By Professor Sir Anthony Finkelstein
10 MORE Risks (or Another Sleepless Night?)
It is 8 o’clock and you should have already gone home, but here you are, reading a security blog. You have missed bedtime, disrupted dinner … you are a bad parent, a poor partner, an irresponsible cat-owner … whichever.
You have an important role and there is a lot to worry about: a major ERP project that is drifting out of control, the expectation that you will deliver business analytics off the back of a data estate that is in bad need of being sorted out, the constant risk of losing your key digital talent, cyber intrusions and data breaches, a soaring cloud compute bill, the list goes on. You are responsible for a large part of your Board’s risk register – most of it amber, quite a bit red – not least security.
The very last thing you need is more things to worry about … and yet here we are: 10 MORE risks.
- Supply chain vulnerability. Your supply chains are becoming ever more complex. Not simply the supply chains that relate to your organisation’s products, or the services that you provide, but also the supply chains that underpin your capabilities: core IT, logistics, estate, facilities, energy, the list goes on. Furthermore, these supply chains are bound to yours digitally. It is almost impossible to map the dependencies and the resultant vulnerability they introduce.
- Geopolitics of technology. You operate a global business, with distributed supply and customer bases. Increasingly however, you are exposed to the geopolitics of technology: where is your data, where do your key suppliers operate from, what standards do you adhere to and who is making them? Sanctions, technology embargoes and dual-use risks increasingly impinge on your choices and drive up your risk.
- Disrupted data economy. Data confers business advantage, and building a data position is increasingly the goal of most businesses. Large platforms harvest significant data by a range of means that exploit asymmetries in knowledge, and gatekeeper positions in important networks. There is, however, a growing reaction – regulatory and technological. This includes privacy tech and new architectural models. Data dominance may no longer be a sustainable business strategy.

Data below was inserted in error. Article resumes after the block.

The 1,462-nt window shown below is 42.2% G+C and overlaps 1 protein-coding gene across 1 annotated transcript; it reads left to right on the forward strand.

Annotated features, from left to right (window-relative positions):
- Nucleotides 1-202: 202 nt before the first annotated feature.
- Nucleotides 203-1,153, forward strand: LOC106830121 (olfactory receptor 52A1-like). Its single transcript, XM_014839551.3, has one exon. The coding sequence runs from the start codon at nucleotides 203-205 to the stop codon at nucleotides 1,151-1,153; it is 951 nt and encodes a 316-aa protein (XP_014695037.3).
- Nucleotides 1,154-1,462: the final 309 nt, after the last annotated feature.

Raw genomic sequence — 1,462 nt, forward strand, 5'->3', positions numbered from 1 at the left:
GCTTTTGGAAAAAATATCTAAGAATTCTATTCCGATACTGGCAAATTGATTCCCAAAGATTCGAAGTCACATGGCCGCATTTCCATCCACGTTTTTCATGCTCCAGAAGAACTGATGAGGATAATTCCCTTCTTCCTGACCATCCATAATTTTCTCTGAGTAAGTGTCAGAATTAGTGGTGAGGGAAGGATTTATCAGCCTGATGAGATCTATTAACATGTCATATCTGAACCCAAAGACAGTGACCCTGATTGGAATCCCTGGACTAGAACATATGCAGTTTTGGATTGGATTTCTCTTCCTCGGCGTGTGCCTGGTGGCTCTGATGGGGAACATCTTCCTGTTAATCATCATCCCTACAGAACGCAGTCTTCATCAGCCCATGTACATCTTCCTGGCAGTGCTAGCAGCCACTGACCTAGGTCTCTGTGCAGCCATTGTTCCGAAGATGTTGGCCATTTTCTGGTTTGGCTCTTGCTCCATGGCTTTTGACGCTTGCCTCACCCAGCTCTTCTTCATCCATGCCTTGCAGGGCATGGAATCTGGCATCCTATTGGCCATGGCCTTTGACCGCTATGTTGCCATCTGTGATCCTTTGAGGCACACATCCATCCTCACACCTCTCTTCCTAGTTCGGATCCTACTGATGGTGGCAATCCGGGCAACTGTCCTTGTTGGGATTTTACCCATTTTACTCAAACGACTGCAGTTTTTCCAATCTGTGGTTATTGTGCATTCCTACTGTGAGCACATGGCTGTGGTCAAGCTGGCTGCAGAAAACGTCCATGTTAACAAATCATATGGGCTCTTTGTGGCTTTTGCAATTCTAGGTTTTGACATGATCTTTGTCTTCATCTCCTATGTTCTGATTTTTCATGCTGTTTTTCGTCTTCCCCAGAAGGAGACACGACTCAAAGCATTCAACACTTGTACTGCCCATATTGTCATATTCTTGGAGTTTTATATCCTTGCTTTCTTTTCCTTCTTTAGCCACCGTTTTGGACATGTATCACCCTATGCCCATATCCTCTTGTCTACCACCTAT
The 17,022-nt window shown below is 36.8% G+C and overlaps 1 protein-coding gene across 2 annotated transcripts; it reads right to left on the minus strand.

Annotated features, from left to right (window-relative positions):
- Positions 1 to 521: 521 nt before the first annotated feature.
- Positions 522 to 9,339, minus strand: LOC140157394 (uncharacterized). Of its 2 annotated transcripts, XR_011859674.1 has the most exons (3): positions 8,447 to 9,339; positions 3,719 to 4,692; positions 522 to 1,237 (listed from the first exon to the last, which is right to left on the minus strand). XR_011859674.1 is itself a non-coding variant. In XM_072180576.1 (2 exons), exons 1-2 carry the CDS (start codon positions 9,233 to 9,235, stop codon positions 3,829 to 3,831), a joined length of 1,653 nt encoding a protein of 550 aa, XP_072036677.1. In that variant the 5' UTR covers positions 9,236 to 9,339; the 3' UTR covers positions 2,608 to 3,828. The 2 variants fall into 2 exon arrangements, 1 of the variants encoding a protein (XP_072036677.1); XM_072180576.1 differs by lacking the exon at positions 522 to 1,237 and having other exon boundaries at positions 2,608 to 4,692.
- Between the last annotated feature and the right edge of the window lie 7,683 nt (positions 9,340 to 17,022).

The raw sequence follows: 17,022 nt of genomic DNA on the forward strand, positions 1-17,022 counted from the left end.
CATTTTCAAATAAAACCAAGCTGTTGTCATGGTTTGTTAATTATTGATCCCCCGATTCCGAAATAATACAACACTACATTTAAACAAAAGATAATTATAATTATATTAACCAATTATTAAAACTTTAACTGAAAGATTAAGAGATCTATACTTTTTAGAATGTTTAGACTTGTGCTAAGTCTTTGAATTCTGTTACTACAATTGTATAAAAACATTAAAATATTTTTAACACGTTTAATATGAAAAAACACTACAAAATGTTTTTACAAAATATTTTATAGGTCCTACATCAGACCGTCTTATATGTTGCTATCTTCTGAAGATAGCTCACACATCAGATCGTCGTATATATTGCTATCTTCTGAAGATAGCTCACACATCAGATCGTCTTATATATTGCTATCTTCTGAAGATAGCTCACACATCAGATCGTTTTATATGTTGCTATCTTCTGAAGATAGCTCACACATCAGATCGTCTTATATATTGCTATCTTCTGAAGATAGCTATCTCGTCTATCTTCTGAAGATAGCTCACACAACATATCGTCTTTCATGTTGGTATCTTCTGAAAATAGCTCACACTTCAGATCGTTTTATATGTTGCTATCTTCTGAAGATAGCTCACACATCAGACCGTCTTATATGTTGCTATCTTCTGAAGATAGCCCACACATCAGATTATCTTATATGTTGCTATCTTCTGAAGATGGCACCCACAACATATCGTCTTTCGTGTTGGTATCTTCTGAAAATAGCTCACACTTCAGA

- Changing adversaries. Hitherto the principal cyber-security adversaries have been foolishness – the unencrypted data stick, spreadsheet mailed to a home address, a click on a phishing email, test data exposed on a dev site – and low-grade criminality with a side-helping of maliciousness. There is however a fast-growing risk from high-end adversaries (nation-state or state-supported). Private businesses, aside from being wealthy targets, are increasingly recognised as critical to national resilience and security, broadly construed. You are an explicit target, or potential victims of the spill-over effect of tech you have in common with other targets.
- Technological fragility. Your increasing use of AI and ML is driving business advantage but it is fragile. Small errors in training or exposure to adversarial input can result in problems that are very difficult to observe and impossible to unpick. The more you drive these systems into business-critical functions the higher the risk.
- Social engineering. Exploiting weaknesses in employees through social engineering is a fundamental vector of security risk and straightforward scamming, from tailgating at an entrance to responding to a ‘friendly’ approach that is anything but. Whilst this might appear to be old news, the combination of much improved behavioural insight and enhanced target intelligence obtained from social media has led to a fused social engineering and technical threat.
- Technical tradecraft. Whilst increasing attention is paid to information technology and even to the ‘edge’ – sensing, embedded systems, connected equipment and so on – the threat of technical intelligence, gathered through audio, video, electromagnetic environment and other modalities is, in many organisations, a blind spot. These vulnerabilities have increased with widely available, high spec, low-cost devices.
- Open source exposure. Many organisations have placed open source components in the core of their infrastructure, either deliberately, or integrated within other systems. The benefits for security of a code base that is open to scrutiny are well established. Many of the contributors to that code are however, unknown and their motivations not explicit. The ability to scrutinise code does not always mean that the system has actually been the subject of scrutiny.
- Security infrastructure. A more rigorous approach to trust, access and identity is increasingly the hallmark of many organisations adopting an uprated approach to their security. This makes sense, but this new infrastructure presents an important opportunity to a capable adversary. Compromising this layer of organisational protection provides a powerful means of undermining the entire security posture of that organisation.
- Knowledge gaps. With the growing complexity of security and the rapid concurrent changes in technology, targets and threats, the ability to stay on top of the risks is beyond all but the most capable of organisations. It is possible to outsource these risks to a consultant or a vendor to a limited extent, but security is bound into the texture of the business and its operational model, and it is difficult to externalise this aspect of risk. Thus closing the knowledge gap is critical.
So, go home. You need the rest. GALLOS is thinking about all of this, and more.
Author : Professor Sir Anthony Finkelstein